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An astonishing one of out of every three customs lines entered by exporters globally is misclassified, according to one of the UK’s leading customs experts, with governments owed as much as $22bn a year.

“A system that has failed to keep up with a world in which trade has rapidly globalised – with huge financial wastage as a result” was how HMRC senior business manager David Hesketh described it to an audience at London’s Supply Chain Academy last week,  .

Mr Hesketh said a combination of poor data and fragmented IT systems, as well as underfunded customs authorities, had led to significant extra costs being placed on trade.

He also estimated that maritime fraud – of which some 60% involves fraudulent letter of credit or bills of lading – amounted to around $31bn a year.

In the UK alone, he said, data inaccuracy on customs documents was “costing as much as £1.4bn a year”, and he pinpointed the information flow as being crucial to any solution.

“Customs needs to be less piecemeal; while the system of cargo and buying and selling goods is not fit for purpose.

“The exporter is normally outside the jurisdiction of the importing country, so the authorities have to turn to the carriers and importers, and one of the traps we have fallen into is that customs uses transport data and not commercial data,” said Mr Hesketh.

Customs authorities routinely use bills of lading (B/Ls), compiled by shippers in exporting countries, to assess whether a container needs to be inspected. However, it is the importer, who has little control over the information on the B/L, whose business is interrupted when a container is inspected.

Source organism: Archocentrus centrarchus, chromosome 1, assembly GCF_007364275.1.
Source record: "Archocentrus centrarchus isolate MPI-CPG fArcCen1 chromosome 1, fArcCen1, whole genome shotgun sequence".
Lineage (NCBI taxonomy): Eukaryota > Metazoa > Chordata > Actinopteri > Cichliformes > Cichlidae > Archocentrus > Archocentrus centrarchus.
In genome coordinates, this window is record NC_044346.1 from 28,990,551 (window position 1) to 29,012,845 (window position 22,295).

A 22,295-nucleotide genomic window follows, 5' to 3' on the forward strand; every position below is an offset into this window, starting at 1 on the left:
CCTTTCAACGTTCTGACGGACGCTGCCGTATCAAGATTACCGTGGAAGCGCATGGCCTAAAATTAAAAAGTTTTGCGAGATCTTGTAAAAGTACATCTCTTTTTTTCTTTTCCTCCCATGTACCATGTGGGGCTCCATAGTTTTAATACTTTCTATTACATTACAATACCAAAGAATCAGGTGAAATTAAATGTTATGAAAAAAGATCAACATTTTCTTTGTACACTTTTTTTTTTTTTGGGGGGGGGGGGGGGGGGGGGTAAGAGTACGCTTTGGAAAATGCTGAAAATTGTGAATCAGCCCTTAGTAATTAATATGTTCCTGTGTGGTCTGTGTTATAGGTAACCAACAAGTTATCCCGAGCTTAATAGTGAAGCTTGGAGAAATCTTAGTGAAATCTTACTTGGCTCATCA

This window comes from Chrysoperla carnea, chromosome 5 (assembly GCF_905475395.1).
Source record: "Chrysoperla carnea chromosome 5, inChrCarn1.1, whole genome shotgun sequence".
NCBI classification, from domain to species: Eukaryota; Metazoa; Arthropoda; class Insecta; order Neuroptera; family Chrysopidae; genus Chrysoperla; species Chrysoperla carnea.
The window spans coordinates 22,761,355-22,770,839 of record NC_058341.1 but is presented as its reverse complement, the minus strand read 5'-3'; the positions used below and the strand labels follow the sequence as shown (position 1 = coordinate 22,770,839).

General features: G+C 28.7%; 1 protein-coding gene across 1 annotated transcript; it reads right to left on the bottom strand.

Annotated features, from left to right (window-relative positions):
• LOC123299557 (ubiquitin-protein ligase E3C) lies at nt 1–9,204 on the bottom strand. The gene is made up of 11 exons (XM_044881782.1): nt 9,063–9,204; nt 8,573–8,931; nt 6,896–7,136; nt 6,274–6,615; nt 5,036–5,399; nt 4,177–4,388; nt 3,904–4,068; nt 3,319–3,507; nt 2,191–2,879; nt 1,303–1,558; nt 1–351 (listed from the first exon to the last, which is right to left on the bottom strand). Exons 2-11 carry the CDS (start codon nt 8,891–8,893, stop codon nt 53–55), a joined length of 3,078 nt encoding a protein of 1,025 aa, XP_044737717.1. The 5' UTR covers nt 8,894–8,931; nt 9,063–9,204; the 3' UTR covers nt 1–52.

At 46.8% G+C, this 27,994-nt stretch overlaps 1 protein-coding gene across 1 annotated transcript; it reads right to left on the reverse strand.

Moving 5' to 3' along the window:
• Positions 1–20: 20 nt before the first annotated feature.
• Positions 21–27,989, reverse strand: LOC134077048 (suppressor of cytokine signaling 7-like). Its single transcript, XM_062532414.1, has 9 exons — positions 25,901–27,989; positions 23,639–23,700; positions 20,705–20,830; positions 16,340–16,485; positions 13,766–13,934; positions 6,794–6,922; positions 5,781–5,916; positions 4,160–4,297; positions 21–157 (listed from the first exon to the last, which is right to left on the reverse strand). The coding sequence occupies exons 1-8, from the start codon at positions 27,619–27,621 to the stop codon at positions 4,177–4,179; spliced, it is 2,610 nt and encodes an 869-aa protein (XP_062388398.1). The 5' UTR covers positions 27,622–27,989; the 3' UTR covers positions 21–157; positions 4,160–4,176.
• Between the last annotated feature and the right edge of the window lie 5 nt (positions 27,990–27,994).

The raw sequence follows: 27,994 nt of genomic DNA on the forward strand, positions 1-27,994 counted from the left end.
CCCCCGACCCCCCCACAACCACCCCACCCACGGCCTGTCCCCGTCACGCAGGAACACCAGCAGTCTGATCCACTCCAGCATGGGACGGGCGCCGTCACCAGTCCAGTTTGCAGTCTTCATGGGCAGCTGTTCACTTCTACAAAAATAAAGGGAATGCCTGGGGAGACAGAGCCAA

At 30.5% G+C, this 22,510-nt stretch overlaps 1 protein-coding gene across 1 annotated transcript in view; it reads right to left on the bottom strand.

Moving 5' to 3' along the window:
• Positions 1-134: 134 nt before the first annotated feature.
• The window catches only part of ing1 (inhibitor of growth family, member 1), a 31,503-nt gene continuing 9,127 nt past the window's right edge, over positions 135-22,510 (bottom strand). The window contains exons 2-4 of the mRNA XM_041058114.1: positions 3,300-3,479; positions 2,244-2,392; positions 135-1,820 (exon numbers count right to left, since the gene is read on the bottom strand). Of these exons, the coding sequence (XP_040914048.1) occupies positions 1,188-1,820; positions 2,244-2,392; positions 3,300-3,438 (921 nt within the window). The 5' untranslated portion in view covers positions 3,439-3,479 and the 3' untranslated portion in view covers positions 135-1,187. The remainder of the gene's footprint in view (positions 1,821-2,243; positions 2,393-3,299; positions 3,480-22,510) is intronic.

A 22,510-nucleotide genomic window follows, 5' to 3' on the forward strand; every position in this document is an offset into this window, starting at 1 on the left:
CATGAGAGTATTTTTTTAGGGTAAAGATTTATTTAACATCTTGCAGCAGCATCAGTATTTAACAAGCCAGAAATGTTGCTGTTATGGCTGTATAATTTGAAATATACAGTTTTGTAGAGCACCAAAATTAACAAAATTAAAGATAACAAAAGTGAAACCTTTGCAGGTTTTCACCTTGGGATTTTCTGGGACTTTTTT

“The commercial systems and the mass of commercial data are not integrated, which poses significant risk to companies,” Mr Hesketh said.

He showed figures from a seven-day project ran by Felixstowe Port Health Authority. Over the course of a week, it had considered 20,000 consignments, identifying 3,148 as being of potential interest. It then detained 2,337 for inspection, although it released 941 after receiving further information and then another 770.

“Ultimately, it was found that just 12 consignments were subject to mandatory controls – so 2,325 consignments could have been released without intervention,” he said.

However, he said, it was in business’s best interest to try and develop new solutions in concert with customs authorities.

“We haven’t got enough money or people, so we have to move a lot of responsibility into the commercial sector – we have to move compliance into the commercial sector with a system that makes it a cost benefit rather than a stick.”

Following last year’s completion of the EU-funded Cassandra project, which Mr Hesketh judged to be “limited success”, he said further work undertaken by a group of UK-based companies, including freight service providers Uniserve, Metro Shipping and Warrant Group, was developing a new supply chain visibility platforms that linked into Felixstowe’s port community system, Destin8. Canadian logistics software giant Descartes is also part of the project, and Mr Hesketh added that Allport Cargo Services was considering joining it.

“There is one version of the truth and it can be captured by a real-time, web-based system offering a seamless, integrated data pipeline. We are now linking commercially viable business solutions with regulatory demand for data.

“The companies mentioned here are leading the way in supply chain visibility – integrated data has to be the answer to the very serious problems we face, and more and more companies are recognising it,” he said.

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